In honor of Women’s History Month, we recognize the outstanding women of Tarter Krinsky & Drogin. They bring tremendous value to our firm, our clients, our profession and our community. In this installment, learn more about construction partner Laurie Stanziale.
Construction partner Laurie Stanziale was honored as a Pioneering Woman in Real Estate by Sokol Media last night. Laurie is one of just 10 women who was honored, and she was the only private practice lawyer among the honorees. Laurie was recognized for her achievements in construction law, where she represents domestic and international developers and owners, major construction companies, trade contractors, architects, engineers and consultants.
Bisnow recently featured an article on key concepts on the New York real estate market that emerged from the Anchin Construction & Development Forum. Tarter Krinsky & Drogin had a strong showing at this year’s Anchin Forum, with Construction chair David Pfeffer and partner Laurie Stanziale moderating panels.
Construction Group partner Laurie Stanziale and Cooperative and Condominium chair Steve Troup published an article for Law360 on “What to Know About Licensing Agreements With Neighbors.”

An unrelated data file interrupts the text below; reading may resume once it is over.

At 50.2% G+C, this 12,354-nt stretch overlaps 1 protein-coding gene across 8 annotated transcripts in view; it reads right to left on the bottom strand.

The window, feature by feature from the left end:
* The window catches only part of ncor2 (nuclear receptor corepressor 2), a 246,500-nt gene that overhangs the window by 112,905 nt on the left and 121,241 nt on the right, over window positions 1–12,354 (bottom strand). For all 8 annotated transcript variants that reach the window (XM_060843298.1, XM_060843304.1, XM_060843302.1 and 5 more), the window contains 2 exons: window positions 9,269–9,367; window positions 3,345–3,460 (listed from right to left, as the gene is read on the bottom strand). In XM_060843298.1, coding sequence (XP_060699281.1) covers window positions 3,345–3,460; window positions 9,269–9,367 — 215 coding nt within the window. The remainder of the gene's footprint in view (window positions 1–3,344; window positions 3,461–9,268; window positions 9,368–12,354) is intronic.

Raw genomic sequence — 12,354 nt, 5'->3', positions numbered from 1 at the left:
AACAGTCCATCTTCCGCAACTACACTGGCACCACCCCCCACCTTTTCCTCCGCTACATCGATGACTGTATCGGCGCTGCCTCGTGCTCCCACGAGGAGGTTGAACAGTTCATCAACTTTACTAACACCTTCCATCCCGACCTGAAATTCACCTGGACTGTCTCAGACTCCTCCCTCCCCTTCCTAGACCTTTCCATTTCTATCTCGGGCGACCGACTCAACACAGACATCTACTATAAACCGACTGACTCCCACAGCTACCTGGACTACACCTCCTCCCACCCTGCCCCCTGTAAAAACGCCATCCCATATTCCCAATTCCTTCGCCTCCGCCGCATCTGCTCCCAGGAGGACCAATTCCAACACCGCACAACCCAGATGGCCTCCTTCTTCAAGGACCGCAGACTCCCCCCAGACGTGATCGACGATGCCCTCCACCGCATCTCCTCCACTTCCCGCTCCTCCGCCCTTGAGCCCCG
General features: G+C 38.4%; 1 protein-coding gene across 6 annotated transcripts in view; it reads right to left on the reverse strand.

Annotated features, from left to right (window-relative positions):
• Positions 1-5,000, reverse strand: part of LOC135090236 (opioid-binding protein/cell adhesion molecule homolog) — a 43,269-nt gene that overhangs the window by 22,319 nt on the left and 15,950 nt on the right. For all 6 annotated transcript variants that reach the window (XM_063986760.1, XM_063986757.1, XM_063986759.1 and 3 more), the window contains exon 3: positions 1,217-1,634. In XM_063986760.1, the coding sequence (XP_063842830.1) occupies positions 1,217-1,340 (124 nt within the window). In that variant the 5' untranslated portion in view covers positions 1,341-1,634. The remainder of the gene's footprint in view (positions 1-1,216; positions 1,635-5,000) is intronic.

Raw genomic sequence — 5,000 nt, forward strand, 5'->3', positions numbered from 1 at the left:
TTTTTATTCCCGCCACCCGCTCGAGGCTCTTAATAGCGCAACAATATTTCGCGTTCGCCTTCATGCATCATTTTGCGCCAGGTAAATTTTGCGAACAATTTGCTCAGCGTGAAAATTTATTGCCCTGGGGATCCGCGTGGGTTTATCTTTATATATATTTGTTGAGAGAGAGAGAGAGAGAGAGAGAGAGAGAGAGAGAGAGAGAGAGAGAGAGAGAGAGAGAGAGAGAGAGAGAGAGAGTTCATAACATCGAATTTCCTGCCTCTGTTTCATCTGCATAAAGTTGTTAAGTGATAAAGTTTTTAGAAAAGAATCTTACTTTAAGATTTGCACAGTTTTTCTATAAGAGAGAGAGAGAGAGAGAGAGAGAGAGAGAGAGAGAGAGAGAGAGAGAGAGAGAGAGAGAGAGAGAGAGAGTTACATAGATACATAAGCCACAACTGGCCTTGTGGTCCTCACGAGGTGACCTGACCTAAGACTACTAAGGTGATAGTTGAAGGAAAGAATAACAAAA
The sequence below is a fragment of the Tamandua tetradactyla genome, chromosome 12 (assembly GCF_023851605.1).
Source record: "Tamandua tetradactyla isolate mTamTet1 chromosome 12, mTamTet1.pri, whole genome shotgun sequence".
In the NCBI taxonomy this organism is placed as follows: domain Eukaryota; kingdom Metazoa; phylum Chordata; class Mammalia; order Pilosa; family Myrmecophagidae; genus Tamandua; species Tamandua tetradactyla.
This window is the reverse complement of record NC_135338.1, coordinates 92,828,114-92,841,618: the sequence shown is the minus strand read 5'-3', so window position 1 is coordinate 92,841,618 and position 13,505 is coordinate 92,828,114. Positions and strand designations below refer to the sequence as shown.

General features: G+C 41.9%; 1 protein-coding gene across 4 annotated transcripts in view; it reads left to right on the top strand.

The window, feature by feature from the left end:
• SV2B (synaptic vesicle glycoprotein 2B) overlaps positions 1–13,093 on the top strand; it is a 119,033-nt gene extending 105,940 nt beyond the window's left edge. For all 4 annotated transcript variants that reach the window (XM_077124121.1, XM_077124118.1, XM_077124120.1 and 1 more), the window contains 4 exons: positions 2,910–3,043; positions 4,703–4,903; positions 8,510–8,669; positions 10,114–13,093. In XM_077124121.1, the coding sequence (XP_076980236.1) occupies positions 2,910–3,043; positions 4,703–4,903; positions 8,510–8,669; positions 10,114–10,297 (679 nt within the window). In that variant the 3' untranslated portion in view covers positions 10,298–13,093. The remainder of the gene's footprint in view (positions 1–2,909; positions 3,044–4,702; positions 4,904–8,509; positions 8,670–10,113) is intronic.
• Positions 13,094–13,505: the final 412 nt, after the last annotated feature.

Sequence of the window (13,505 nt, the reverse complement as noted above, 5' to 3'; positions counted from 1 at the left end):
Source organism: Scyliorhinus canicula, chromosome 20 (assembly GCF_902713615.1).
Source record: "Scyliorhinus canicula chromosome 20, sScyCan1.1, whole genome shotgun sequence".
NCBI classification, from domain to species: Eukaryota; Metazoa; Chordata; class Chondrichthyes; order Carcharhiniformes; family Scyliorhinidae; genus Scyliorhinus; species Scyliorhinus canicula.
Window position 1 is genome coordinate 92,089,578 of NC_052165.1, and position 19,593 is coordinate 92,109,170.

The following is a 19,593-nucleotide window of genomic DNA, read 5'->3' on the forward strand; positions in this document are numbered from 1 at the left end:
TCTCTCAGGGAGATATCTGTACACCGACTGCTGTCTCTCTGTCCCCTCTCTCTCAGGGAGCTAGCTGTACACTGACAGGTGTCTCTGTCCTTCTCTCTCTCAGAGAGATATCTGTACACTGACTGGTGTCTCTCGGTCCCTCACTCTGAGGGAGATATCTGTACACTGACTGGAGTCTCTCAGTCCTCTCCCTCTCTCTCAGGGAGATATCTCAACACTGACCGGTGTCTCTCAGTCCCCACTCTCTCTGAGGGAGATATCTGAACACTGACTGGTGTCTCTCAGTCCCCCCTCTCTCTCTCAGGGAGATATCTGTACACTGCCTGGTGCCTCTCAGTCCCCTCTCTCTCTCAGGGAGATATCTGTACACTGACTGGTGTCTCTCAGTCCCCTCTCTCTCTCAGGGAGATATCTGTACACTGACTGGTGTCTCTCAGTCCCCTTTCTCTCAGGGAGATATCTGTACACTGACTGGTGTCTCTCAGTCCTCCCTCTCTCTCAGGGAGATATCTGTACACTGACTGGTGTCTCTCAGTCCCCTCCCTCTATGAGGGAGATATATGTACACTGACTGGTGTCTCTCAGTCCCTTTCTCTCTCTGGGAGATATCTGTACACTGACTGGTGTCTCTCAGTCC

Intellectual Property partner Amy Goldsmith and Construction partner Laurie Stanziale wrote, “Whose Line, Drawing Or Plan Is It Anyway?" which was part 2 of a two-part article for Law360. The article addresses owner-architect agreements and instruments of service for the parties to set forth rights and obligations.
Intellectual Property partner Amy Goldsmith and Construction partner Laurie Stanziale wrote “Whose Line, Drawing Or Plan Is It Anyway?”, which is part 1 of a two-part article, for Law360.
Laurie Stanziale and Amy Goldsmith authored “Classic or chaotic, copyrighting architectural works is an art form” for Real Estate Weekly.
Tarter Krinsky & Drogin LLP is pleased to welcome Laurie A. Stanziale as a Partner in the Construction Practice.
On November 7, Construction partner Laurie Stanziale will moderate a panel at the Commercial Observer's Breaking the Glass Ceiling Conference. Laurie’s panel, “Creating the Next Generation of Women in Construction & Design” will feature executives from leading construction and development firms, including Gilbane, Hines, Kushner, Turner and HOK.
Intellectual Property co-chair Amy Goldsmith and Construction partner Laurie Stanziale will present, “Architectural Works: Whose Line, Drawing or Plan is it Anyway?" for the National Law Institute (NLI).